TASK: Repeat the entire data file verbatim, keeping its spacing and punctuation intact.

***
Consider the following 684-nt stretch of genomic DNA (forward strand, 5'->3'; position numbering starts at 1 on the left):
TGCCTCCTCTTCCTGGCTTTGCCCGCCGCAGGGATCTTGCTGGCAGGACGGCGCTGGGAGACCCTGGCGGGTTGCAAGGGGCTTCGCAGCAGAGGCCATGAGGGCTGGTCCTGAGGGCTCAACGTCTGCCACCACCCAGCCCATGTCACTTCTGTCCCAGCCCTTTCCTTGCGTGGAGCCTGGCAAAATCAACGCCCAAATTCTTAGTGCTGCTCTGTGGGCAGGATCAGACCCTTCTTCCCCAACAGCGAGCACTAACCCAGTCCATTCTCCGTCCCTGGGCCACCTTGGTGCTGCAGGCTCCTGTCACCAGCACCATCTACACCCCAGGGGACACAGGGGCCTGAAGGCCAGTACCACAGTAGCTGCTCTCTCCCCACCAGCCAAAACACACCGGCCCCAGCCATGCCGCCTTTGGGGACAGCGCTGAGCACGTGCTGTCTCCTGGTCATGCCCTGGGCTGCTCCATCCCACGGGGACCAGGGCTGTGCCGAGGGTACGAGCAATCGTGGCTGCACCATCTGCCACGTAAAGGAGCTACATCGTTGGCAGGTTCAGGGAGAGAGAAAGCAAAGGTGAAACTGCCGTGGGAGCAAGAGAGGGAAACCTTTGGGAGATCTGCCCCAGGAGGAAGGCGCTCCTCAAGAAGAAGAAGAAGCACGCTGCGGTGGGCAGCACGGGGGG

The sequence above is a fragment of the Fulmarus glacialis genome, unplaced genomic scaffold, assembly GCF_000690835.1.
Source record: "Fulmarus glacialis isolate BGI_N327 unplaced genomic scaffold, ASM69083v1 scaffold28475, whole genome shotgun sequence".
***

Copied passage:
Consider the following 684-nt stretch of genomic DNA (forward strand, 5'->3'; position numbering starts at 1 on the left):
TGCCTCCTCTTCCTGGCTTTGCCCGCCGCAGGGATCTTGCTGGCAGGACGGCGCTGGGAGACCCTGGCGGGTTGCAAGGGGCTTCGCAGCAGAGGCCATGAGGGCTGGTCCTGAGGGCTCAACGTCTGCCACCACCCAGCCCATGTCACTTCTGTCCCAGCCCTTTCCTTGCGTGGAGCCTGGCAAAATCAACGCCCAAATTCTTAGTGCTGCTCTGTGGGCAGGATCAGACCCTTCTTCCCCAACAGCGAGCACTAACCCAGTCCATTCTCCGTCCCTGGGCCACCTTGGTGCTGCAGGCTCCTGTCACCAGCACCATCTACACCCCAGGGGACACAGGGGCCTGAAGGCCAGTACCACAGTAGCTGCTCTCTCCCCACCAGCCAAAACACACCGGCCCCAGCCATGCCGCCTTTGGGGACAGCGCTGAGCACGTGCTGTCTCCTGGTCATGCCCTGGGCTGCTCCATCCCACGGGGACCAGGGCTGTGCCGAGGGTACGAGCAATCGTGGCTGCACCATCTGCCACGTAAAGGAGCTACATCGTTGGCAGGTTCAGGGAGAGAGAAAGCAAAGGTGAAACTGCCGTGGGAGCAAGAGAGGGAAACCTTTGGGAGATCTGCCCCAGGAGGAAGGCGCTCCTCAAGAAGAAGAAGAAGCACGCTGCGGTGGGCAGCACGGGGGG

The sequence above is a fragment of the Fulmarus glacialis genome, unplaced genomic scaffold, assembly GCF_000690835.1.
Source record: "Fulmarus glacialis isolate BGI_N327 unplaced genomic scaffold, ASM69083v1 scaffold28475, whole genome shotgun sequence".